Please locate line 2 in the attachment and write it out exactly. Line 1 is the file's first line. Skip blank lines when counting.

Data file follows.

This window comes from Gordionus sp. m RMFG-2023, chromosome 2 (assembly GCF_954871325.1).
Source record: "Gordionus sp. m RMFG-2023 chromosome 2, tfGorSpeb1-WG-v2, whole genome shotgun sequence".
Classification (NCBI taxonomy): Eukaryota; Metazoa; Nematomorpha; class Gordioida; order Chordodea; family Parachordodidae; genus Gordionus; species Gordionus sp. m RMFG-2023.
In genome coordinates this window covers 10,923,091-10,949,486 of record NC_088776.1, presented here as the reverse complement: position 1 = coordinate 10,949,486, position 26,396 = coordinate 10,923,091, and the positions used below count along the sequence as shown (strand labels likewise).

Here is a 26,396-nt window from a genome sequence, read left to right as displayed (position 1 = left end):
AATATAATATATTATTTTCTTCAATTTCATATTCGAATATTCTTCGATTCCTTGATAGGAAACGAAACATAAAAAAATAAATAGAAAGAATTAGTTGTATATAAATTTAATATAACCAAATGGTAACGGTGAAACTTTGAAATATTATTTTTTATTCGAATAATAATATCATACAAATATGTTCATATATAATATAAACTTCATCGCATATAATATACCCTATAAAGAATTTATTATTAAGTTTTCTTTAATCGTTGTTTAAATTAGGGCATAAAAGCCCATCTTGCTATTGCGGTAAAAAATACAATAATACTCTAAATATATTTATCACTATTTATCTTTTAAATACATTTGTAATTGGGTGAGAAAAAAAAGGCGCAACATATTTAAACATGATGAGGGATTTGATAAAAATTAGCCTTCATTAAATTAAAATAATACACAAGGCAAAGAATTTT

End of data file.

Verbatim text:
Source record: "Gordionus sp. m RMFG-2023 chromosome 2, tfGorSpeb1-WG-v2, whole genome shotgun sequence".